California Propositions: Results and the varying opinions on each

Home S&S Opinion California Propositions: Results and the varying opinions on each
California Propositions: Results and the varying opinions on each
Chart shows the results of each proposition (Courtesy of Iona Batchelder/vote.sos.ca.gov/)

By IONA BATCHELDER
Staff Writer

California ballot propositions are proposed laws submitted to California voters for their consideration in the general election. These propositions can come directly from the state legislature or by petition signed by California citizens. Here are five of the six propositions that are on the ballot.

Prop 1: [Voted Yes] Proposal to authorize $7.12 billion for projects including public water system improvements, surface and groundwater storage, drinking water protection, water recycling and more. Supporters of the proposition include Governor Jerry Brown (D), Senator Dianne Feinstein (CA-D), Senator Barbara Boxer (CA-D) and the California Democratic and Republican Parties. The proposition is virtually unanimously supported, and there are no large organizations that oppose it. This proposition is sensible and does not have a clear organized opposition campaign.

Prop 2: [Voted Yes] Known as the “Rainy Day Budget Stabilization Fund Act.” it establishes a rainy day fund for California (a fund set aside during years of budget surplus for years of deficit). Supporters of the proposition include Governor Brown and the California Democratic and Republican Parties. Opponents of the proposition are small in number but have organized under the campaign “2 Bad for Kids,” which argues that the proposition takes needed money away from California’s education system, a claim that has been refuted by the proponents of the proposition. This proposition, like proposition 1, is strong and has the support of both major political parties and our governor. The opposition’s claim that it takes needed money away from the education system seem unfounded, especially because Dr. Michael Kirst, president of the California Board of Education, supports the proposition.

Prop 45: [Voted No] Requires changes to health insurance rates be approved by the California Insurance Commissioner before taking effect. Supporters of the proposition include Senator Feinstein, Senator Boxer and the California Democratic Party. Supporters claim that the proposition will ensure that insurance remains affordable. Opponents of the proposition, including the Californian Republican Party, have organized into a campaign called “Californians Against Higher Health Care Costs.” They argue, among other things, that the proposition puts too much power into the hands of one politician, the insurance commissioner. The insurance commissioner is an elected officer. If, with the possible help of special interests groups like insurance companies, the wrong person is elected into the spot, this proposition could be disastrous.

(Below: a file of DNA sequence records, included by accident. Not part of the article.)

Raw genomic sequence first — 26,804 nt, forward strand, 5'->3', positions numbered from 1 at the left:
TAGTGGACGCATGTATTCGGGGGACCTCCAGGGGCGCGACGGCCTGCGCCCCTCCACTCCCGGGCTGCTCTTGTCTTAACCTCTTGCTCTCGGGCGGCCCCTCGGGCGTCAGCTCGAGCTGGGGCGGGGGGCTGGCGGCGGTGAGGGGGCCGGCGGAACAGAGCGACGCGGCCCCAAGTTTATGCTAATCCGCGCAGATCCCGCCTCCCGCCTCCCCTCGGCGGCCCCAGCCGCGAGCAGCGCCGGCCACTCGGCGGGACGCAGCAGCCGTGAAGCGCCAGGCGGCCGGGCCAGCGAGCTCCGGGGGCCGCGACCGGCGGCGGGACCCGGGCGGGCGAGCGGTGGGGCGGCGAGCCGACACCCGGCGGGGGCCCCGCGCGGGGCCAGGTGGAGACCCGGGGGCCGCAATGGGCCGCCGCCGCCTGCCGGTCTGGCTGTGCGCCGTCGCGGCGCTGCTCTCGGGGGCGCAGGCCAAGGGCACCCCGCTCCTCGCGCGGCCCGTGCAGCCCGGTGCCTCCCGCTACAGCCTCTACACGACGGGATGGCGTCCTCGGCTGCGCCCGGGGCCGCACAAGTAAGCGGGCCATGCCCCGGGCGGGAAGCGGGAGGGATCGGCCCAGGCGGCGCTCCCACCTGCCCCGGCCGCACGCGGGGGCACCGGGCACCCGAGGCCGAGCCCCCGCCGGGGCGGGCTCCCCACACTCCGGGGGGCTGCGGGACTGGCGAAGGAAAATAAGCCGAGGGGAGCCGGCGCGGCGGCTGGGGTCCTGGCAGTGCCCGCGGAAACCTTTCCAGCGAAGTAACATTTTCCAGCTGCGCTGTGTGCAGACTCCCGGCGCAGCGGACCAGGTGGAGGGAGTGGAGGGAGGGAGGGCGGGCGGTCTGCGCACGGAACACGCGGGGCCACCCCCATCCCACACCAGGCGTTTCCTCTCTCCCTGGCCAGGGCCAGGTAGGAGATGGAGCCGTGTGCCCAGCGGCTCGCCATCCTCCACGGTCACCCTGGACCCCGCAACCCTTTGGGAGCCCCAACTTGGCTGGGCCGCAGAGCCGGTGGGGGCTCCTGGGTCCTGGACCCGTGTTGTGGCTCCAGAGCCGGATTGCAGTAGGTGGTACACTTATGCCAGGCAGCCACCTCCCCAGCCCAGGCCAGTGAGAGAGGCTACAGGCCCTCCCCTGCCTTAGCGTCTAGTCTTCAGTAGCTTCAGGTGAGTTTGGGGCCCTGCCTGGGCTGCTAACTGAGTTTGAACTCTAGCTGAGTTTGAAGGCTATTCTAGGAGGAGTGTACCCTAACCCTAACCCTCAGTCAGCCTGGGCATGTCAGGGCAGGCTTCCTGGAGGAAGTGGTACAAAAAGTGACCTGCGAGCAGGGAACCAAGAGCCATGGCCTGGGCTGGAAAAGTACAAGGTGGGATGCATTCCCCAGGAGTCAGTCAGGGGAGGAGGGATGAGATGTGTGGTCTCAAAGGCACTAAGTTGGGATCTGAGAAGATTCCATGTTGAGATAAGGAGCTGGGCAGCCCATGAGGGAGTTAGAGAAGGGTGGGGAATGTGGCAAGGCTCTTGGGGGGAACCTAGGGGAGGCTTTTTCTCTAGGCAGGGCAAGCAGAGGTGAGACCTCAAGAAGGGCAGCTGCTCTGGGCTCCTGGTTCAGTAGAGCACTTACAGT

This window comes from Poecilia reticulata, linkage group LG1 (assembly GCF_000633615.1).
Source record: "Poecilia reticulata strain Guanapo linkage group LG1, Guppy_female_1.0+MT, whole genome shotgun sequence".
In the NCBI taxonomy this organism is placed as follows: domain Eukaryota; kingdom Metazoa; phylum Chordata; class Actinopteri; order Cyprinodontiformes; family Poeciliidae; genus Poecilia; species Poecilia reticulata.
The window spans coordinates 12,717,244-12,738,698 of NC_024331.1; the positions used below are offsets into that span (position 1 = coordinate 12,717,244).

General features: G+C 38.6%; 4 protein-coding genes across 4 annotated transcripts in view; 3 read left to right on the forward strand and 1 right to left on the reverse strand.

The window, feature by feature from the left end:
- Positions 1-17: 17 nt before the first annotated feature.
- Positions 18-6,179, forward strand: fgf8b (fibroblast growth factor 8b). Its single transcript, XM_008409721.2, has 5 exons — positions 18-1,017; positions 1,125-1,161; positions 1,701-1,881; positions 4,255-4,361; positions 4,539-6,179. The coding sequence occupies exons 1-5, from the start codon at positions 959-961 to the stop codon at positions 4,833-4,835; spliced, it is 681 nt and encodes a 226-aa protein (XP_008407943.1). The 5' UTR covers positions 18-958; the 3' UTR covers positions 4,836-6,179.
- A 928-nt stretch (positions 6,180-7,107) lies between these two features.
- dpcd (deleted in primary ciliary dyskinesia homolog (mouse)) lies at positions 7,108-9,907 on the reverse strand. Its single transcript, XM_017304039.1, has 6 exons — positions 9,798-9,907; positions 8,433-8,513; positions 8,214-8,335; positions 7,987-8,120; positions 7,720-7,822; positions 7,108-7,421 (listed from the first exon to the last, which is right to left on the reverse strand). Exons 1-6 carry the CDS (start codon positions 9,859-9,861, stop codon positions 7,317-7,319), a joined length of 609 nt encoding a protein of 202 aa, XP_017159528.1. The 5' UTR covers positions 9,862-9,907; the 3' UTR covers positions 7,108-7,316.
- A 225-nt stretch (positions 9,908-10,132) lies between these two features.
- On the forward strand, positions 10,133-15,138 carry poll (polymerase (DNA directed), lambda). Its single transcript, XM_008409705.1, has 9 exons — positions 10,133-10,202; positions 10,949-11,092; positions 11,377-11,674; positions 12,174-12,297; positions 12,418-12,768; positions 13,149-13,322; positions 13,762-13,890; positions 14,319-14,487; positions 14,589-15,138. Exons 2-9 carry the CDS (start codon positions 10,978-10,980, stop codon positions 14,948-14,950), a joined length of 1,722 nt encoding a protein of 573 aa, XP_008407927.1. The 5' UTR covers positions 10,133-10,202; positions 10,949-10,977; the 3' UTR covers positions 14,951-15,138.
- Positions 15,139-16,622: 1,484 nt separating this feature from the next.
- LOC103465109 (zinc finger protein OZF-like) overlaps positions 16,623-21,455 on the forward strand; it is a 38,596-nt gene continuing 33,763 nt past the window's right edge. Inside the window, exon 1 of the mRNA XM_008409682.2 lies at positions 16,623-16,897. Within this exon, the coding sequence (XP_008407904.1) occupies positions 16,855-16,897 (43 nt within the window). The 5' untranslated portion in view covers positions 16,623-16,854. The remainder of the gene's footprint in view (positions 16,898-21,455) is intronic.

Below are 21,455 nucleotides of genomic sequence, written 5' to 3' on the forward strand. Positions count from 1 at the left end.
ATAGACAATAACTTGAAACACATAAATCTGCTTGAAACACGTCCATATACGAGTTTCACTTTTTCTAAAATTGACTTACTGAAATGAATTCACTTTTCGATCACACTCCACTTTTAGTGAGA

Prop 47: [Voted Yes] Reduces the sentence for crimes involving $950 or less from a felony to a misdemeanor. The sentence would remain a felony if the convicted person has a record of crimes such as rape, murder, child molestation or is a registered sex offender. Supporters of the proposition include Lt. Governor Gavin Newsom (D), the California Democratic Party and the former Speaker of the House, Newt Gingrich (R). Supporters argue that the proposition would reduce prison populations, therefore saving money that can be reallocated to education, among other things. Newt Gingrich also said that similar policies have been implemented in Republican states such as Texas and South Carolina, and have worked out well. Opponents of the proposition include Senator Feinstein and the California Republican Party. Opponents argue that the proposition would not make California safer, as sentences for several serious crimes like stealing firearms and identity theft would be reduced to a maximum of 12 months. Even though this proposition does have some drawbacks, such as the problem of firearm theft being counted as a misdemeanor, overall it is very well written and addresses the pertinent problem of high incarceration in America today.

Prop 48: [Voted No] Ratifies two gaming compacts between California and two Native American tribes, allowing the North Fork Tribe to build a casino on land in Central Valley. If approved, proposition 48 would exempt certain projects and intergovernmental agreements from the California Environmental Quality Act. Supporters of the proposition include Governor Brown and the California Democratic Party. Supporters argue that the passing of proposition 48 will create thousands of jobs and promote the self-sufficiency of tribes. Opponents of the proposition include Senator Feinstein and several tribal chairmen; their main argument is that this proposition could lead to more mega-casinos in local communities. Native American tribes are allowed to build casinos on their own reservation land, and there are many of them in existence. If this proposition passes, I fear that many mega-casinos similar to the one proposed will end up all over California outside of reservation land. In addition, the proposition would exempt the mega-casinos from environmental review.

Lots of the time, California propositions are not as clear-cut as voting down party lines. Voters need to conduct their own research to compare the advantages and disadvantages of each proposition and make the best decisions for themselves.

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